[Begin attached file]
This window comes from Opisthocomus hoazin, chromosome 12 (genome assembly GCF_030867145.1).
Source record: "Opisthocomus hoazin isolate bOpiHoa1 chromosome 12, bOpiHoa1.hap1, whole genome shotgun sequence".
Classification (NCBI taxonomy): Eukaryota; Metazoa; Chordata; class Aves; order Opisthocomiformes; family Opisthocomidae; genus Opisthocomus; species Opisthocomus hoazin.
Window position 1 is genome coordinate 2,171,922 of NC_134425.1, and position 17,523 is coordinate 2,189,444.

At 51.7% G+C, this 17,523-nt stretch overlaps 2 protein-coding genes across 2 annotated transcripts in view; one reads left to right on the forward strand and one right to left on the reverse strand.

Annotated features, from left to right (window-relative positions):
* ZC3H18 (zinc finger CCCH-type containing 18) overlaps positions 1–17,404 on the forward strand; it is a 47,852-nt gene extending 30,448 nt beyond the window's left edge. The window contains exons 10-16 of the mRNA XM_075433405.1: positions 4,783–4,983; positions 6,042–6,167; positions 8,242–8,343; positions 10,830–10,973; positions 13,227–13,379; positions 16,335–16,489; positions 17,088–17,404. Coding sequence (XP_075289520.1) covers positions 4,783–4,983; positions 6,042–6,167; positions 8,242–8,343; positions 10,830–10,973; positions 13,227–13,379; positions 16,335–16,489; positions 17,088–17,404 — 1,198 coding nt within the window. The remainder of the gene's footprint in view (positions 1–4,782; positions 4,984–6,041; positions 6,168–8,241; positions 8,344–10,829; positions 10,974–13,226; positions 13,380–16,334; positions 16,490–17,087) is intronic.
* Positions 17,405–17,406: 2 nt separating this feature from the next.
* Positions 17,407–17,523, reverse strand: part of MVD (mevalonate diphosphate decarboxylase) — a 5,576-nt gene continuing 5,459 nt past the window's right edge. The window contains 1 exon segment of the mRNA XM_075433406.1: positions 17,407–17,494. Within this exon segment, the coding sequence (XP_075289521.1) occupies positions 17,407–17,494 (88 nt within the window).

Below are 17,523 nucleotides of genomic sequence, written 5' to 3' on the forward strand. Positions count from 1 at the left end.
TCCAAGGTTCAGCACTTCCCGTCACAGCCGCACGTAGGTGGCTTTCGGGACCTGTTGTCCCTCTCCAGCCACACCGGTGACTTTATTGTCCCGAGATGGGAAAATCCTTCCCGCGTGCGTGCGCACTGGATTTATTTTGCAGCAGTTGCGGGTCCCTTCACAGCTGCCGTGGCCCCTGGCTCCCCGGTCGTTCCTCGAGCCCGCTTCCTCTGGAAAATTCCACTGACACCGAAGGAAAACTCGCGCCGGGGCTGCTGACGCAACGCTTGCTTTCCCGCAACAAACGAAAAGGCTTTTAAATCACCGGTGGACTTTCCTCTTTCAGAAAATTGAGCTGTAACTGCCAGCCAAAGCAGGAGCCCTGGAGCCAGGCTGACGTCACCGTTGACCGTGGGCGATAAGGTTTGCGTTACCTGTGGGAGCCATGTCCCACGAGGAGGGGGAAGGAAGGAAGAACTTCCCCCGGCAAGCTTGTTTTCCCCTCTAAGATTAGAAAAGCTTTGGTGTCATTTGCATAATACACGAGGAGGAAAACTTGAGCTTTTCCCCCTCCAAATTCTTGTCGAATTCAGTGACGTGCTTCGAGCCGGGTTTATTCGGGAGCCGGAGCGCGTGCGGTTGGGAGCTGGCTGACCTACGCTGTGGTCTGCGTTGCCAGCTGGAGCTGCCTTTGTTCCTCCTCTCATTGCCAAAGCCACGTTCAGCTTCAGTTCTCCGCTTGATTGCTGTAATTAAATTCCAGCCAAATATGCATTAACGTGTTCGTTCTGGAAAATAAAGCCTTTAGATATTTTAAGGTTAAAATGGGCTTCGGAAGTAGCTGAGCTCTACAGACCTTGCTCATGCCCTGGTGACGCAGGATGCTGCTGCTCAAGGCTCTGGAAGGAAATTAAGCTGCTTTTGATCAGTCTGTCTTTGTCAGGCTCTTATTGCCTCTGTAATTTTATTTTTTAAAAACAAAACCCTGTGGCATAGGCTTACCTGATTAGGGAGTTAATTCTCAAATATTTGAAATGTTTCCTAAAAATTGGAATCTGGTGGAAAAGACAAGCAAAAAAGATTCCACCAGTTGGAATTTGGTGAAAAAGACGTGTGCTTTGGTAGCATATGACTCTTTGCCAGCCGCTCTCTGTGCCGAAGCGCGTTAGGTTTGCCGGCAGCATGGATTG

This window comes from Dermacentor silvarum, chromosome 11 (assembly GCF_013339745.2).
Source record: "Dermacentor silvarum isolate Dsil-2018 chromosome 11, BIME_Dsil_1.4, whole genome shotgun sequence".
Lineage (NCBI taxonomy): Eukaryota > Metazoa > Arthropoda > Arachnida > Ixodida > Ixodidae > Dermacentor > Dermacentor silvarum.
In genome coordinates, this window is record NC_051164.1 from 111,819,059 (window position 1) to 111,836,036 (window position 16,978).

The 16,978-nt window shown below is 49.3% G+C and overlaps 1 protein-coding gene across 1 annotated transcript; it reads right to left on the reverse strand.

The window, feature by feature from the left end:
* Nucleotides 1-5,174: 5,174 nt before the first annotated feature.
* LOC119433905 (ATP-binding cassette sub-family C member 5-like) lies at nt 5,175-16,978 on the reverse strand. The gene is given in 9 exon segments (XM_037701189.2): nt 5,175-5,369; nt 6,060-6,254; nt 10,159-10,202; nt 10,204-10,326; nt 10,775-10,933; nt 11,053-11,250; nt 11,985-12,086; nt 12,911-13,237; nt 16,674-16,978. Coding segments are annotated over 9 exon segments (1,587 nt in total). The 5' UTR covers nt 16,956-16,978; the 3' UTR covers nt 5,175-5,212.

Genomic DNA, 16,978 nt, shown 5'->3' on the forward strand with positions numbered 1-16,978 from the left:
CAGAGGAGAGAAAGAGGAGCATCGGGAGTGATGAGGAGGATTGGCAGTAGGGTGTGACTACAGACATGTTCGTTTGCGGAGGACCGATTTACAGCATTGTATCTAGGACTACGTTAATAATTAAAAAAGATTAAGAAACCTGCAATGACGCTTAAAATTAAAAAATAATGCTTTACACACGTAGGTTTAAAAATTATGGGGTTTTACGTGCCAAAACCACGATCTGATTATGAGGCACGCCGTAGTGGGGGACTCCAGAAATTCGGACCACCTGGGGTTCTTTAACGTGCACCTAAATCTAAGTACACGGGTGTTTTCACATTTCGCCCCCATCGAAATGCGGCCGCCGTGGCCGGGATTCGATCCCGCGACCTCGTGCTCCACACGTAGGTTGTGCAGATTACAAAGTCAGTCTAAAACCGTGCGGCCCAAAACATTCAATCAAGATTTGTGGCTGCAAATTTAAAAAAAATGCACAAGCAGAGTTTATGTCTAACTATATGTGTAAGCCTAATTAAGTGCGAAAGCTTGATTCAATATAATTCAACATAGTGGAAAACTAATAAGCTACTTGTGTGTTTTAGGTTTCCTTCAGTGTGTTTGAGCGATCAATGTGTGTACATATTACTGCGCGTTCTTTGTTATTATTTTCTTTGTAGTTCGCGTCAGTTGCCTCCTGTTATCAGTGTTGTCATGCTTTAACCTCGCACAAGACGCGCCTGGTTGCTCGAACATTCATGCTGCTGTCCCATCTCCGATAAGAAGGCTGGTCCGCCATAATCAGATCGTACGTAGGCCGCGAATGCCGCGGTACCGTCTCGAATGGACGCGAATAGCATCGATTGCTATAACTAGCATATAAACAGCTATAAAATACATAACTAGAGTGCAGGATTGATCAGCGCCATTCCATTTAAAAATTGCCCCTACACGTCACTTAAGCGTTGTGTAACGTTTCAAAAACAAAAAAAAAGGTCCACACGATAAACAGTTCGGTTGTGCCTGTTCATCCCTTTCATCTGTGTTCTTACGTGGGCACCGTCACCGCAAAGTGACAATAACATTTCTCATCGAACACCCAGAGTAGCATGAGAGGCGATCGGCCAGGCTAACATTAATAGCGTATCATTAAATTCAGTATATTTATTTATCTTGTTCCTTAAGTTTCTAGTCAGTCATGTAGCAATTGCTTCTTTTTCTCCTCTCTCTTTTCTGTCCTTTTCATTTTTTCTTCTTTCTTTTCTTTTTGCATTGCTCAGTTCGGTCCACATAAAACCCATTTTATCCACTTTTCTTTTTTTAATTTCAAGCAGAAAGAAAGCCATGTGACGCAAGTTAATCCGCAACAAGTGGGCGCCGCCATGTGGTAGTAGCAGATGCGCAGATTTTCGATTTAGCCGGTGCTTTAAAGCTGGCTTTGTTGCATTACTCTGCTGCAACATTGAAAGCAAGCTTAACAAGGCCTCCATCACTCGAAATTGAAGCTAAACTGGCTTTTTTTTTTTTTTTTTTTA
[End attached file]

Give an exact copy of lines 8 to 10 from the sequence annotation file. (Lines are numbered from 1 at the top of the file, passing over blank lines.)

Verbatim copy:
* Positions 17,405–17,406: 2 nt separating this feature from the next.
* Positions 17,407–17,523, reverse strand: part of MVD (mevalonate diphosphate decarboxylase) — a 5,576-nt gene continuing 5,459 nt past the window's right edge. The window contains 1 exon segment of the mRNA XM_075433406.1: positions 17,407–17,494. Within this exon segment, the coding sequence (XP_075289521.1) occupies positions 17,407–17,494 (88 nt within the window).

Below are 17,523 nucleotides of genomic sequence, written 5' to 3' on the forward strand. Positions count from 1 at the left end.